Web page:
"FG is thinking no such thing. FG realises that her not wanting or liking ice cream is not linked to ice cream not existing. Likewise, ice cream doesn't magically appear just because FG might get a craving for ice cream." -GKR

    [b]"If"[/b ...[text shortened]... rd Conditional: FG's thinking; FG said; FG had confidence maybe she did/maybe she didn't.
    No, IF does not get you out of this...

    You made a statement of the form

    IF A THEN B.

    A being FG said, "On the basis of my reasoning and taste,
    Ice Cream doesn't exist for me today"


    B being at least she'd be making a logical decision.


    A is not logical, thus if FG said A then FG would not be being logical.

    Therefore B is not true.


    Sticking IF at the front does nothing whatsoever to mitigate that.

    I go back to my Inigo Montoya quote.
  11. Standard memberGrampy Bobby
    Boston Lad
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    07 Dec '13 01:51
    Originally posted by googlefudge

    At 1:43 am... not really no.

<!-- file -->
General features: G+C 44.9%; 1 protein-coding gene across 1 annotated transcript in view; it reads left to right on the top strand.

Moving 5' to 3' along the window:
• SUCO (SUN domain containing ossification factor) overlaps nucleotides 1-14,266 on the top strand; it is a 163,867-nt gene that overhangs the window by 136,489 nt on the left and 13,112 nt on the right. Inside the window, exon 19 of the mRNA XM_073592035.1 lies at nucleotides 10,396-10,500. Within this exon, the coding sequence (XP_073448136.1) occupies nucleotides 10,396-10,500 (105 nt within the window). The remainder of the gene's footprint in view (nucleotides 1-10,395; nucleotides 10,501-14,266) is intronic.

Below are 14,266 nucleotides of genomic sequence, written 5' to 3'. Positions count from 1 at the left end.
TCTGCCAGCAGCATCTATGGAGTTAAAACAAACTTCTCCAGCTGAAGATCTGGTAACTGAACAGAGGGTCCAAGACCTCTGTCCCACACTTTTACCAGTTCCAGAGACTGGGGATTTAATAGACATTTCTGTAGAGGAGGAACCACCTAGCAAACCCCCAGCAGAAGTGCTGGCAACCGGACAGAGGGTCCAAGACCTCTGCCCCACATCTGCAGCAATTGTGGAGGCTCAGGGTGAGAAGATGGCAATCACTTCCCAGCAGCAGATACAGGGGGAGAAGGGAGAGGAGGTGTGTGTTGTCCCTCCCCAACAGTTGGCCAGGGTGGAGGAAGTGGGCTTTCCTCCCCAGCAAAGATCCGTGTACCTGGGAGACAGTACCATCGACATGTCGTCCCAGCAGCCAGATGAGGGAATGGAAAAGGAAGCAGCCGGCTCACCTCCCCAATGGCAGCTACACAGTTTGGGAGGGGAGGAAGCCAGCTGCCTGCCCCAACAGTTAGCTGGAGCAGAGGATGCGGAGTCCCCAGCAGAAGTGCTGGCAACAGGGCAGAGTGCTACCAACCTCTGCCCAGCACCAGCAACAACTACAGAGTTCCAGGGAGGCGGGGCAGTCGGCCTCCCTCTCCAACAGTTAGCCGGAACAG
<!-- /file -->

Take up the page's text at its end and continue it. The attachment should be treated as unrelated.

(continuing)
On the basis of reasoning and the late hour, googlefudge has made a logical decision. Perhaps another time?
  12. Standard memberGrampy Bobby
    Boston Lad
    USA
    Joined
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    43012
    07 Dec '13 02:222 edits
    Originally posted by googlefudge
    No, IF does not get you out of this...

    You made a statement of the form

    IF [b]A
    THEN B.

    A being FG said, "On the basis of my reasoning and taste,
    Ice Cream doesn't exist for me today"


    B being at least she'd be making a logical decision.


    A is not logical, thus if FG said A then FG would not be bein ...[text shortened]... F at the front does nothing whatsoever to mitigate that.

    I go back to my Inigo Montoya quote.[/b]
    Originally posted by googlefudge

    "No, IF does not get you out of this..."

    "Types of Conditional IF Statements"


    "The Koine Greek used syntax to express Four completely different concepts. Unfortunately, each concept was translated "if" in the King James Version of the Bible. The 4 types of Conditional IF Clauses are summarized:

    1st Class: If - and it is true - [ei - 1st class conditional if]

    2nd Class: "If and I recognize it is NOT true"